The signing will be held at 7:00 PM at the Center for Fiction, (17 East 47th Street, New York, NY 10017), and authors attending will include Peter James, Marcia Talley, John Lescroart, RL Stine, Diana Gabaldon,Jeffery Deaver, Gayle Lynds and Andrew Gulli. (Just for my own part, I’m fine with people bringing their own books to be signed, too.) This is open to the public.

Aaaand, on July 9th, I’ll do a Spotlight Interview (at the Hyatt) for ThrillerFest, Kathleen Antrim being the interviewer. That’s from 1:00-1:50 PM. And then I’ll do a book-signing for the convention (open only to convention attendees) from 5:00-6:00 PM at the convention bookstore in the hotel.

Then I rush home on the 10th {g}, and do the Official Launch Party for the 20th-anniversary OUTLANDER on July 11th, at The Poisoned Pen bookstore in Scottsdale. 7:00 PM!

Righto. Now, I had promised to show you the two openings I have for SCOTTISH PRISONER. As it stands, I’m opening the book with Jamie’s point of view—but I _could_ open with Lord John’s first chapter instead, and do Jamie’s second.  I did it this way because I’d like people to realize right away that this is Jamie’s book, as much as Lord John’s—but it _is_ a Rather Unusual {cough} way to open a book.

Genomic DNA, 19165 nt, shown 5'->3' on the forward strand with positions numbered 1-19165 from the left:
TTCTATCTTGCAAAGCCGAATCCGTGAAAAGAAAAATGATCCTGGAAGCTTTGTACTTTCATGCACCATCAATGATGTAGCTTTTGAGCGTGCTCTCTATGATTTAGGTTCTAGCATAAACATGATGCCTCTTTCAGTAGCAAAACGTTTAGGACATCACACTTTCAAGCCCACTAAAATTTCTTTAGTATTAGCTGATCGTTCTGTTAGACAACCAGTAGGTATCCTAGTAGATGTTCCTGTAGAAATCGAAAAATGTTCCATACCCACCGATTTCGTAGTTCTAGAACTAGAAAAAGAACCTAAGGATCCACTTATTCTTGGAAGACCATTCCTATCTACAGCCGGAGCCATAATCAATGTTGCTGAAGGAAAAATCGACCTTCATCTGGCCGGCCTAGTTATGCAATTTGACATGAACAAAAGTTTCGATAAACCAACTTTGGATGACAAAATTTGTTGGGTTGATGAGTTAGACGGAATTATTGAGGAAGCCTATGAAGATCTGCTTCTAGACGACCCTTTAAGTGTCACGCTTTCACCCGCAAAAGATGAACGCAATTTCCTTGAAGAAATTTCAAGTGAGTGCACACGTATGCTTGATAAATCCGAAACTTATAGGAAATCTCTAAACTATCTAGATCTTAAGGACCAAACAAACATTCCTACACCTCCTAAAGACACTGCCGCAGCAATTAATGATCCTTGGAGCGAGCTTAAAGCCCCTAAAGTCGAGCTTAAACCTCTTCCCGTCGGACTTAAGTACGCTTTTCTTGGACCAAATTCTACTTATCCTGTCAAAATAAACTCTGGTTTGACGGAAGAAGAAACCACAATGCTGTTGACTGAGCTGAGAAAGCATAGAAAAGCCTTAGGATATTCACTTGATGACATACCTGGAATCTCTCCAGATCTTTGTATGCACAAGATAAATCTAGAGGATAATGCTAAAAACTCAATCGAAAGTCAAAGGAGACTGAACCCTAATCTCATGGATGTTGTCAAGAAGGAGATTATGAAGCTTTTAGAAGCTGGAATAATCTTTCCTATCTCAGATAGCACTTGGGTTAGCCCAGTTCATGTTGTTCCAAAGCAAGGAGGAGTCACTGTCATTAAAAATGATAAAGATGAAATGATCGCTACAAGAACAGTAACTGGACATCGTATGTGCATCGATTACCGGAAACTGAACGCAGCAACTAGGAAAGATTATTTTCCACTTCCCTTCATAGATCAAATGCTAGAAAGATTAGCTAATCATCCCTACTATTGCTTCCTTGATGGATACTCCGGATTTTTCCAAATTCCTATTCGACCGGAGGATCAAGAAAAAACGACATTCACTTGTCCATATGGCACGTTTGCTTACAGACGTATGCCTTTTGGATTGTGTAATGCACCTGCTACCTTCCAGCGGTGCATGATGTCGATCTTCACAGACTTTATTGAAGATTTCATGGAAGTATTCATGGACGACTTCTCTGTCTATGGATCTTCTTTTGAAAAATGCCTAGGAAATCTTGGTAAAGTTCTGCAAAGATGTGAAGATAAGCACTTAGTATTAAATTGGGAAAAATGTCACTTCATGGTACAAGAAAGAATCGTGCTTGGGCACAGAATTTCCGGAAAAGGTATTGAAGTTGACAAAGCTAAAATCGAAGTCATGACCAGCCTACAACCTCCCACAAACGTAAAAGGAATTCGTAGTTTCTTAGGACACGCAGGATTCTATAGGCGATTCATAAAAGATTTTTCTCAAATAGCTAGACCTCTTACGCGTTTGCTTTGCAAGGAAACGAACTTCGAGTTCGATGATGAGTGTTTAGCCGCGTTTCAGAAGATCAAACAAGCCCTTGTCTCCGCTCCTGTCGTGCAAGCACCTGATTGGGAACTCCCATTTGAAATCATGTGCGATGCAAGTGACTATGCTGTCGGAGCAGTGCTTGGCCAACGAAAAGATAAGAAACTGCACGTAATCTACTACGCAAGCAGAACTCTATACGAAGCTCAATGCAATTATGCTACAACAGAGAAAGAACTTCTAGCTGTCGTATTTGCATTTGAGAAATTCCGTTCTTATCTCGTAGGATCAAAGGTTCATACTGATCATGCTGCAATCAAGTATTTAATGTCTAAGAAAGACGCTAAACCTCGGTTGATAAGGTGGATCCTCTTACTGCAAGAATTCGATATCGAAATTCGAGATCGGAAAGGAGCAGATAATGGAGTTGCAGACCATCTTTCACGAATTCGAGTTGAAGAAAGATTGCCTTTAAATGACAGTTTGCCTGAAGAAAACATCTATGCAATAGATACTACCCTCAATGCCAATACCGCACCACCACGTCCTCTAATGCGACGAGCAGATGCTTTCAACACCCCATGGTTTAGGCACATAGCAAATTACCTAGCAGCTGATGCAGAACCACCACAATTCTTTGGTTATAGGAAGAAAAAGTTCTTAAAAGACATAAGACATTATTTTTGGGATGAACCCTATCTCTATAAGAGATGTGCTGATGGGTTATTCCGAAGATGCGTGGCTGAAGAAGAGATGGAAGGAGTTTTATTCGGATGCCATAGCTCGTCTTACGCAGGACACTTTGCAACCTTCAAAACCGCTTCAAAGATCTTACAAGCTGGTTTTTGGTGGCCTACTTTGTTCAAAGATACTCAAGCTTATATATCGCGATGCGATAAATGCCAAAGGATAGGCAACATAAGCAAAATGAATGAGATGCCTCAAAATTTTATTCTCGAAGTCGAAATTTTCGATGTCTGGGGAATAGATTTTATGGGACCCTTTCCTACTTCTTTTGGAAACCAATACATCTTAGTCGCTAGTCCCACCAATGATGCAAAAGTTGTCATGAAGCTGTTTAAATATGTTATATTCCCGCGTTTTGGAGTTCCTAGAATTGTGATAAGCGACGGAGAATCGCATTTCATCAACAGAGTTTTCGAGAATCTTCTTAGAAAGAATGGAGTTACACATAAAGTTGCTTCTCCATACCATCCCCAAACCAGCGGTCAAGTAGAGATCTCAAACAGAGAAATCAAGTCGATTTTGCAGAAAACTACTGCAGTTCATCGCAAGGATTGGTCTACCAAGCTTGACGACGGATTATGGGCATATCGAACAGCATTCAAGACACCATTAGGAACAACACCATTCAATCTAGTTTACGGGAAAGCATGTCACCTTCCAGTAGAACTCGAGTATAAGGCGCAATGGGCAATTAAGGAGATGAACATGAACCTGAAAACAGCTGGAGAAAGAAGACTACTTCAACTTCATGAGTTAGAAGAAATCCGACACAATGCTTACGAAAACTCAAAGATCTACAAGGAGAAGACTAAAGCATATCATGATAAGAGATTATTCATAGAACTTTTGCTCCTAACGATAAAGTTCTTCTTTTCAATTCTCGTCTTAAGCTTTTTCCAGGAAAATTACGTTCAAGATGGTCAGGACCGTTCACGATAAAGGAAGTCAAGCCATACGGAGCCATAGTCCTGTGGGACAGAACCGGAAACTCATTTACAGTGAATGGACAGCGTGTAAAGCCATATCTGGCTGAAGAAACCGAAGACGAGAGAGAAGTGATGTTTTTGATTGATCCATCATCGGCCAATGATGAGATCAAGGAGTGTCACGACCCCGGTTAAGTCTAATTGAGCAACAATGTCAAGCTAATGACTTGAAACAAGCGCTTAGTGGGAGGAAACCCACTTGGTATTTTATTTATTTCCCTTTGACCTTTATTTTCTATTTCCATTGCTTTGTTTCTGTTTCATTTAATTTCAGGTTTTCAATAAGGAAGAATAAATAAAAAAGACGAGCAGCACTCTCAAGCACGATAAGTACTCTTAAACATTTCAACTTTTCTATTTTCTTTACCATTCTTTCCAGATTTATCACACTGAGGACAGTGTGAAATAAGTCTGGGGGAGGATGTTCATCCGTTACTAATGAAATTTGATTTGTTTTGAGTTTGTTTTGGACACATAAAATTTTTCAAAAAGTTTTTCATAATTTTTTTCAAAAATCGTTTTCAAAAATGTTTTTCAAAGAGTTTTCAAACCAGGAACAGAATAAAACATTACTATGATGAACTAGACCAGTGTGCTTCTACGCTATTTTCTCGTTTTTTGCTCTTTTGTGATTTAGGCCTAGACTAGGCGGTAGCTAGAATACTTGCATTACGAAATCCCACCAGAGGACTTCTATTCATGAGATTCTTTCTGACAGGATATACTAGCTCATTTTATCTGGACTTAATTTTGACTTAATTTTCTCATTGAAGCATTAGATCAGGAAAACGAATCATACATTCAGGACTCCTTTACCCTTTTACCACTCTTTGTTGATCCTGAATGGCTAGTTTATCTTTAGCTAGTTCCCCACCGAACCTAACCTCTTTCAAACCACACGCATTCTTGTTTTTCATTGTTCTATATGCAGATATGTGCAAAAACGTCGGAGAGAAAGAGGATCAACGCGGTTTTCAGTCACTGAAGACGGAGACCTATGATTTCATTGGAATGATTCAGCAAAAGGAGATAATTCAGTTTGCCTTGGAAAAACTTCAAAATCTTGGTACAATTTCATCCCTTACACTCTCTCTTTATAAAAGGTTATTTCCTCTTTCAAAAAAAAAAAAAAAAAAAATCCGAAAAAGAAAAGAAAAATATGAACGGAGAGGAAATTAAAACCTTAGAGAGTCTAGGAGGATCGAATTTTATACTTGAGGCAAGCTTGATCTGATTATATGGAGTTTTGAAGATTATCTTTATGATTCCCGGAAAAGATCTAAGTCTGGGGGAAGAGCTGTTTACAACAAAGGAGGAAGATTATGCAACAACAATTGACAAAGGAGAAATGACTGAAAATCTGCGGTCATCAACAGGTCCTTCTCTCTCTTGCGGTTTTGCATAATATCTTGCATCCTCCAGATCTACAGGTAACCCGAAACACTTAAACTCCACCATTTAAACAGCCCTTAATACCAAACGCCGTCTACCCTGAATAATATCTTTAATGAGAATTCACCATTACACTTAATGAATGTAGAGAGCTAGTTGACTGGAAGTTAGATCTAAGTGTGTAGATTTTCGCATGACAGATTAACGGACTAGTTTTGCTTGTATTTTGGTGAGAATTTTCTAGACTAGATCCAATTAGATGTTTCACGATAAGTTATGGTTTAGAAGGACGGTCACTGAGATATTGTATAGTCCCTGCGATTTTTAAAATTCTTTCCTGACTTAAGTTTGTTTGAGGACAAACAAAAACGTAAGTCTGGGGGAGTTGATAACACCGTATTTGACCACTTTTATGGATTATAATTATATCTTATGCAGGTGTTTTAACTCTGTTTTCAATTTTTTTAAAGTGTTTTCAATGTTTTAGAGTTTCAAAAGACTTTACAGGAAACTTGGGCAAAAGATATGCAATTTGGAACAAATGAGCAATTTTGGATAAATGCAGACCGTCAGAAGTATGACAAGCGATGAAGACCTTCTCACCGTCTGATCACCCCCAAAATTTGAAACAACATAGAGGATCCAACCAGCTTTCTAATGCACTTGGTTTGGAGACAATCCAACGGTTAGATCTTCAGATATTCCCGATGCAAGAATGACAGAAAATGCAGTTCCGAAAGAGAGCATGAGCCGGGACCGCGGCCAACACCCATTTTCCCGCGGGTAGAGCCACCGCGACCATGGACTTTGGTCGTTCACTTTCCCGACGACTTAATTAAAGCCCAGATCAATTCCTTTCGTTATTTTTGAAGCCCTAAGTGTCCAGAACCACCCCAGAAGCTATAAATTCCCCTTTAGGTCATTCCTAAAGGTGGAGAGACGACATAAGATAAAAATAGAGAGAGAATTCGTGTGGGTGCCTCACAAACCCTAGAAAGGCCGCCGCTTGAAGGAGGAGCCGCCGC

So—those of you who don’t read excerpts should stop Right Here.

Those of you who _do_…here you go, and hope you enjoy them! Let me know what you think: Jamie first, or Lord John?

THE SCOTTISH PRISONER
(Copyright 2011 Diana Gabaldon)
Chapter 1:

Helwater, the Lake District
April 1, 1760

It was so cold out, he thought his cock might break off in his hand. If he could find it. The thought passed through his sleep-mazed mind like one of the small, icy drafts that darted through the loft, making him open his eyes.
He could find it now; had waked with his fist wrapped round it and desire shuddering and twitching over his skin like a cloud of midges. The dream was wrapped just as tightly round his mind, but he knew it would fray in seconds, shredded by the snores and farts of the other grooms. He needed her, needed to spill himself with the feel of her touch still on him.
Hanks stirred in his sleep, chuckled loudly, said something incoherent, and fell back into the void, murmuring, “Bugger, bugger, bugger…”
Jamie said something similar under his breath in the Gaelic, and flung back his blanket. Damn the cold.
He made his way down the ladder into the half-warm, horse-smelling fug of the barn, nearly falling in his haste, ignoring a splinter in his bare foot. He hesitated in the dark, still urgent. The horses wouldn’t care, but if they noticed him, they’d make enough noise, perhaps, to wake the others.